Natasha Gordon’s intense, moving debut play set at a Jamaican wake
The hectic sounds of dancehall music bleed into the British kitchen in which Natasha Gordon’s play unfolds. It comes from a room beyond, where an unseen crowd are celebrating the Jamaican mourning tradition of Nine Night. By staying on the edges of the party, Gordon’s intense, moving play pulls the focus tightly on a grieving family, and the mingled strains and comforts that tradition offers.
For Lorraine (Franc Ashman), hosting the nine nights is a grind, a final torment after her long stint nursing her dying mother, and it means being treated like a skivvy by her extended family and friends. She’s affectionately bullied into keeping tradition alive by her mother’s cousin Maggie – with her broad patois pronouncements, delivered in a high tone of seriousness and punctuated with appeals to God and the heavens, Cecilia Noble gets audience laughs pretty much whenever she opens her mouth. Her narrative about putting Vaseline on her dead friend’s feet to get the stockings on sent shocked convulsions through the audience. As does her biting remark that her Freedom Pass is the only thing she ever got out of discrimination-ridden Britain.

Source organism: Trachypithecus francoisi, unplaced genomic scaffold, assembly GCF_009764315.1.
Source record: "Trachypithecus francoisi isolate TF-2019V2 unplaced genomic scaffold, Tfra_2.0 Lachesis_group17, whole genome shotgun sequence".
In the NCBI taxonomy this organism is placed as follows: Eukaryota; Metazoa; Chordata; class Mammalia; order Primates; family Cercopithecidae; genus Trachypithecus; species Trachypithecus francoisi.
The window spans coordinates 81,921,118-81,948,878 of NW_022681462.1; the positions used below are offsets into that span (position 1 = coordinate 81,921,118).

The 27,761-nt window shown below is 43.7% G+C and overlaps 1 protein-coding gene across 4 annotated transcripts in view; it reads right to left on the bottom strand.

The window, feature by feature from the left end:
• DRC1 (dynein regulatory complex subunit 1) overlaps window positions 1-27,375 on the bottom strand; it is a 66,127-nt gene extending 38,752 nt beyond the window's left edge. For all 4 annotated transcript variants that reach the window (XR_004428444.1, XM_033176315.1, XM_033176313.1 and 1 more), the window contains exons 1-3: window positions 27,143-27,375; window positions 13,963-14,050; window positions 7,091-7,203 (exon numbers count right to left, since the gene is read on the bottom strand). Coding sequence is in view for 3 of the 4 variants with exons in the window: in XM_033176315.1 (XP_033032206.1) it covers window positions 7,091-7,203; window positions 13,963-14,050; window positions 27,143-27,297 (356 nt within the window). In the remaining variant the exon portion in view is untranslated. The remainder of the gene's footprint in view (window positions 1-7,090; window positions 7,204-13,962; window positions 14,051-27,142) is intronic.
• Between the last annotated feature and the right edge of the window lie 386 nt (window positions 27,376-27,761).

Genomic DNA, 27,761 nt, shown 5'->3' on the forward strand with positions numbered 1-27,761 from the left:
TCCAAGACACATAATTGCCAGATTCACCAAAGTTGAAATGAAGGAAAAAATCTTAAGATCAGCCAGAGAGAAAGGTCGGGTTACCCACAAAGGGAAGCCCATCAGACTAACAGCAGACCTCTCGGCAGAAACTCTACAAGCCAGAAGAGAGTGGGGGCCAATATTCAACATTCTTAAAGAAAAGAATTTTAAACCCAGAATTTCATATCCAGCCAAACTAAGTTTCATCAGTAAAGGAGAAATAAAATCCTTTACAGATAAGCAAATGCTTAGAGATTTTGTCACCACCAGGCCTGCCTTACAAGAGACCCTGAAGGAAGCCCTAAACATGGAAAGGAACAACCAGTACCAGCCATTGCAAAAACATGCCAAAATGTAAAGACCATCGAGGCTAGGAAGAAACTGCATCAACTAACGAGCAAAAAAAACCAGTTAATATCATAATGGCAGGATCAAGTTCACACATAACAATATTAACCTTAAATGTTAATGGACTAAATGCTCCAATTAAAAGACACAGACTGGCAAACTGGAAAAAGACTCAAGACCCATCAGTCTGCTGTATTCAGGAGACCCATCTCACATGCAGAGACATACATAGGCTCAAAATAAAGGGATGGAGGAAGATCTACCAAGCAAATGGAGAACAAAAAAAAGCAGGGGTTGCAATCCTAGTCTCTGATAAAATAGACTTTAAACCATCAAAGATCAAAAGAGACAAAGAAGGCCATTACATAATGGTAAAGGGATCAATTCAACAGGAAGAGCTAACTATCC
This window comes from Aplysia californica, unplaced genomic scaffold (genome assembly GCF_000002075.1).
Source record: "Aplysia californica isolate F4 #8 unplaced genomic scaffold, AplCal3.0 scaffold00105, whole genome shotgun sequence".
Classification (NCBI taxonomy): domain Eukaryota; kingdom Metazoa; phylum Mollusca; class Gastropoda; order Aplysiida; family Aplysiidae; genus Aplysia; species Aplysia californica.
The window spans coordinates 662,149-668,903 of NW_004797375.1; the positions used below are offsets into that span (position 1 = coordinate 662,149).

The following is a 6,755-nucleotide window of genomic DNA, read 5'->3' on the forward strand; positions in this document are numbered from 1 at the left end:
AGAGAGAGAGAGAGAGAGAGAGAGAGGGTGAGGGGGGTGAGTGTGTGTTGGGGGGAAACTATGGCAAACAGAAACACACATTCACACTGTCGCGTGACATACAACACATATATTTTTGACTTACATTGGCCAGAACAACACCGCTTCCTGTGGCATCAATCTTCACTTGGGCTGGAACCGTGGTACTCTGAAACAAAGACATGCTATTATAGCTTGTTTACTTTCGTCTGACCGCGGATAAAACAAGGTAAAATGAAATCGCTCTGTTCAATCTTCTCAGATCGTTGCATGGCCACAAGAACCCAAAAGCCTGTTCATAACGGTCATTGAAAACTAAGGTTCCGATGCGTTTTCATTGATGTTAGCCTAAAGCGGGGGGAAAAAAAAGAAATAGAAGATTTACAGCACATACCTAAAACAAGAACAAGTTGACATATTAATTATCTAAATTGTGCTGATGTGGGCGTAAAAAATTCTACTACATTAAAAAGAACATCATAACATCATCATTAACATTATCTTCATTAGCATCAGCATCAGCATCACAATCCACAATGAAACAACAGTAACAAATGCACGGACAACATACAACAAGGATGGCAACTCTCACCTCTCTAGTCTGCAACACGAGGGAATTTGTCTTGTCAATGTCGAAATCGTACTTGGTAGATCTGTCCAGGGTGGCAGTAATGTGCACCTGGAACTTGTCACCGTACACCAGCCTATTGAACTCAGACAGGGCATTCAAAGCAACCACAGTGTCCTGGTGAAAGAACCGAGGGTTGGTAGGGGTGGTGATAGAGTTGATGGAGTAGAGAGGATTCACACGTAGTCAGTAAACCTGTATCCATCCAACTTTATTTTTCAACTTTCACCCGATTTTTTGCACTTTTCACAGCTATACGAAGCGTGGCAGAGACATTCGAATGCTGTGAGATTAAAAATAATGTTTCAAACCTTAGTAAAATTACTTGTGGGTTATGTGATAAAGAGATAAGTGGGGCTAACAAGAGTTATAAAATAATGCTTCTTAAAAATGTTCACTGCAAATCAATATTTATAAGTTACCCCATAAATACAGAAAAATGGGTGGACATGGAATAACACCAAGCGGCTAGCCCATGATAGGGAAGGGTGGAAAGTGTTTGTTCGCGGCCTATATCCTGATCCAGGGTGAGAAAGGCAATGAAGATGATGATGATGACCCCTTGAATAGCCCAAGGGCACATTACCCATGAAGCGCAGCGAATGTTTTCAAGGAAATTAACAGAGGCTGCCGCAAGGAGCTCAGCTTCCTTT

Gordon’s humour isn’t cautious: it’s unafraid to poke at racism, colourism and the insults traded as Jamaica and Britain stare each other down, across centuries of brutal and oppressive history. This history is embodied in British-born Lorraine and her brother Robert’s (Oliver Alvin-Wilson) fraught relationship with their Jamaican sibling Trudy (Michelle Greenidge), each side envying the other, each seeing the other’s opportunities. Lorraine’s daughter Anita (Rebekah Murrell) starts out frustrated by the wake that’s taken over her grandmother’s house. Then she’s swept up in the whirlwind joys of belonging, embraced by a culture that claims her for its own.
At under two hours, ‘Nine Night’ is just too short to explore all the ideas and stories it gestures at. It throws out strands that don’t get resolved, particularly Robert’s ambitions to buy the house, and his wife’s surprise pregnancy. Roy Alexander Weise’s naturalistic production has a screened-off upstairs space that feels strangely underused – I kept expecting it to burst into haunted life.
But these issues are small next to the (literally) knife-edge power of a final scene where Maggie, guardian of traditions, becomes possessed by departing spirits. It says so much about how we rely on family for validation, for confirmation of our identity, placing a weight of need on them that they sometimes just can’t fulfil. It also points to the cathartic power of ritual in a culture whose burial rites are miles away from traditional England’s sad, grey funeral teas.
|Venue name:||National Theatre||Contact:|
|Price:||£15-£40. Runs 1hr 45min|